There is also evidence from Ms Townsend who was present when the deceased signed the Will, who says that when the deceased checked it prior to execution, he did notice that the pages were missing and he said words to her to the effect that as they dealt with the trustees powers and similar matters which were not essential, he wished to sign the Will in its incomplete form.  That resulted, as I have said, in an imperfection in the drafting because of the way in which the Will then dealt with other things from the top of page 22.  But the question is not whether there is a difficulty in the interpretation of the Will; it is whether the Will, absent those three pages, represents the Will which the testator intended to be his Will.  I am satisfied that he did intend to omit those three pages, and therefore that the absence of them should not deny a grant of probate.

 

I go then to the codicils.  There is no problem with the first codicil.  The next issue arises in relation to the second codicil.  In clause 1(a) there is, or was originally when it was executed, a blank.  Reference was there made to a clause of the Will and a space was left for the insertion of the number of that clause but when the codicil was executed that space was blank.

 

As a matter of construction clearly the codicil in that respect referred to clause Z(iii) of the Will.  What happened was that after the codicil was executed, it seems about three or four days afterwards, the deceased instructed Ms Townsend to write Z(iii) in the space, which she did in his presence but not in the presence of the witnesses.  Accordingly this was an alteration which did not satisfy the formal requirements.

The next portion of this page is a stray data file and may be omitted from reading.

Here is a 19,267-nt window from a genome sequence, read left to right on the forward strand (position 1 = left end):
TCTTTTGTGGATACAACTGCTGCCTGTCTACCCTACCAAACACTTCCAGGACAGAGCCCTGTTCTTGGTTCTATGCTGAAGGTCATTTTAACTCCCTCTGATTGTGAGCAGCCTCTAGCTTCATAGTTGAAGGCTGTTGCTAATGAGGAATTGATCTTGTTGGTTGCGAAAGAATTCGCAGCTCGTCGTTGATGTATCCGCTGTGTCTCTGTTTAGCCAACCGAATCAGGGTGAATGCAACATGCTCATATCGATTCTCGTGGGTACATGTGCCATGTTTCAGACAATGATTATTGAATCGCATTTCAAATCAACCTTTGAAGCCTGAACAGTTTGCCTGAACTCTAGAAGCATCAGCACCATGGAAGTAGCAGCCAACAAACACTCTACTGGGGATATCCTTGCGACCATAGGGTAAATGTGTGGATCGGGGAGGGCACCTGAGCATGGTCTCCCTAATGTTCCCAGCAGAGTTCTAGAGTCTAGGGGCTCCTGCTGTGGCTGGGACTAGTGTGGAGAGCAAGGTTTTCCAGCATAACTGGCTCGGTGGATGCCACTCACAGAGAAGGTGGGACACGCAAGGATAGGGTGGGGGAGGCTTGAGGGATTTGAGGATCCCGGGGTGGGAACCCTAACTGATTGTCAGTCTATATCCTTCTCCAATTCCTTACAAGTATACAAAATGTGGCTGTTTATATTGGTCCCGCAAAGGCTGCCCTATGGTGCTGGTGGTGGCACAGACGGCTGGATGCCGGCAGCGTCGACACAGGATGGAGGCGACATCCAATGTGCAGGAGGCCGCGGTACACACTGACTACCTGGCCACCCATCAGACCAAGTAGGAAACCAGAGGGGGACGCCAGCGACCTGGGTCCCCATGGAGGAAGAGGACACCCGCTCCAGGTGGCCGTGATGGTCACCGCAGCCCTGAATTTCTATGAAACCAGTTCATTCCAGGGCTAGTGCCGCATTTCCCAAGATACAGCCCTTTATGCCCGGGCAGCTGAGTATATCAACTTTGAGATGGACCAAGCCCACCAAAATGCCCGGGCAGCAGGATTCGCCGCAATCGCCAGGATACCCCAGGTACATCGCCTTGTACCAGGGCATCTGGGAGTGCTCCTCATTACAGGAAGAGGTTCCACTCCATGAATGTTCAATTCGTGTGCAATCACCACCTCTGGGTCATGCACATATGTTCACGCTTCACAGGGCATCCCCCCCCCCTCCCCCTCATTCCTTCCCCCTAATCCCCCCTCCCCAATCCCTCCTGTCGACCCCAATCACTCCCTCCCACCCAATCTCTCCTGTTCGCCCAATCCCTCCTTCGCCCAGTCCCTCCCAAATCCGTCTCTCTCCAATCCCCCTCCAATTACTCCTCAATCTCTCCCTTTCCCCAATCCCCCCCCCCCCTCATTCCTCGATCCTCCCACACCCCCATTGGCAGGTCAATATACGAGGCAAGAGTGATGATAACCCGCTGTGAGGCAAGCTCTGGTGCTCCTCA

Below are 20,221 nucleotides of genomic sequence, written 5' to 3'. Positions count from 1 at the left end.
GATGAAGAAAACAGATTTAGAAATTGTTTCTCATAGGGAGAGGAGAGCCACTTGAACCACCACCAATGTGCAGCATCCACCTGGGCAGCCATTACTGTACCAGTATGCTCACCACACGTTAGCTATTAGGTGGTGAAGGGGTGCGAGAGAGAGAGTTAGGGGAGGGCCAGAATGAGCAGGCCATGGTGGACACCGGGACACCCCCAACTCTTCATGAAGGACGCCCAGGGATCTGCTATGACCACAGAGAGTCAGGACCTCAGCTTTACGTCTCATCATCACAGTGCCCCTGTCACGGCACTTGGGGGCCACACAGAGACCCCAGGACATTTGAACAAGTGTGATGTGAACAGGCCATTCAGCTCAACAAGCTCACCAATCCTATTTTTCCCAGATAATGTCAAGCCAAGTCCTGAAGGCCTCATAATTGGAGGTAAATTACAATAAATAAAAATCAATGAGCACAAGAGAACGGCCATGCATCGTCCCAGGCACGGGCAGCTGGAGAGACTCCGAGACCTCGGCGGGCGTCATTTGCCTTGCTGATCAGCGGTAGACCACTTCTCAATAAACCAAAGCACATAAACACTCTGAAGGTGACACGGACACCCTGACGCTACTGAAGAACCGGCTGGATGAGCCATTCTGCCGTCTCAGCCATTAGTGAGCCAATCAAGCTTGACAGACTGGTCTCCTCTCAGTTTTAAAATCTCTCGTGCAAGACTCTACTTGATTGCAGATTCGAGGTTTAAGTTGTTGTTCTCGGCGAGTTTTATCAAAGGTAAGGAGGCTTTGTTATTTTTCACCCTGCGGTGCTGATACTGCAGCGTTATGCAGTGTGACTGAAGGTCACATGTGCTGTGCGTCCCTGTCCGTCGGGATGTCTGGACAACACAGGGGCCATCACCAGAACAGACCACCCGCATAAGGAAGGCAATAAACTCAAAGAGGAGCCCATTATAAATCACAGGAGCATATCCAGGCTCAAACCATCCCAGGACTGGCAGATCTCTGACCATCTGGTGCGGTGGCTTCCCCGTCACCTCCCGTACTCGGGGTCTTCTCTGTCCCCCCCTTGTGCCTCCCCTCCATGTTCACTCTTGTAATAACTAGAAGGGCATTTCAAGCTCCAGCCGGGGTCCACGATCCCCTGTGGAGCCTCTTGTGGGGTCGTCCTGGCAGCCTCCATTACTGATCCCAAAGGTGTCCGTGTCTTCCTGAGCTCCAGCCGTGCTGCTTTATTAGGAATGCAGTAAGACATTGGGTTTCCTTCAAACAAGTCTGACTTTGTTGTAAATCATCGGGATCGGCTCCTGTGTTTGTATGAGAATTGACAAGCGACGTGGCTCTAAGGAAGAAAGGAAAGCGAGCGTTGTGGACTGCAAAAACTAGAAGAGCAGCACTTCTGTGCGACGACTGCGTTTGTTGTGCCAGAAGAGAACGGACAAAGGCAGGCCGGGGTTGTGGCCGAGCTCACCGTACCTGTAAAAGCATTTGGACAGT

Section 18 of the Succession Act 1981 applies to this instrument, the deceased having died after 1 April 2006.  By subsection 18(2), it is provided that the document or the part forms a Will, an alteration of a Will or a full or partial revocation of a Will of the deceased person if the Court is satisfied that the person intended the document or part to form the person's Will, an alteration or a full or partial revocation. 

 

In the circumstances I am satisfied that the testator did intend this alteration by the insertion of Z(iii) to be part of his Will.  As I have said that was clear in any event as a matter of interpretation even prior to the specific insertion of Z(iii).  The result is that the second codicil will be admitted to probate and with that specific alteration included.

 

The issue in relation to the third codicil is that it has in handwriting at the top of the first page the words "copy only".  I am satisfied from the evidence that when this codicil was executed those words did not appear.  The codicil bears original signatures and this is the only version of the third codicil which has been located.  There is some explanation for the appearance of these words in the evidence of Ms Townsend.  She cannot now recall the precise circumstances of this, but she says that Mr Jones was in the habit of instructing his staff to write "copy" on copies of documents.  I infer that through error the words "copy only" were written on this document, although it was the original.

 

For these reasons none of the matters which counsel for the executors has drawn to my attention should impede the grant of probate of these instruments.  It will be ordered then that subject to the formal requirements of the Registrar, a grant of probate be made to Mr D A Muir, Mr B T Halligan, Mr M M Heiner and Ms D A Townsend of those instruments in accordance with the draft which I will initial and place with the file.

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Editorial Notes

  • Published Case Name:

    Re the will of Clem Jones, deceased

  • Shortened Case Name:

    Re the will of Clem Jones (deceased)

  • MNC:

    [2008] QSC 115

  • Court:

    QSC

  • Judge(s):

    McMurdo J

  • Date:

    08 May 2008

Litigation History

No Litigation History

Appeal Status

No Status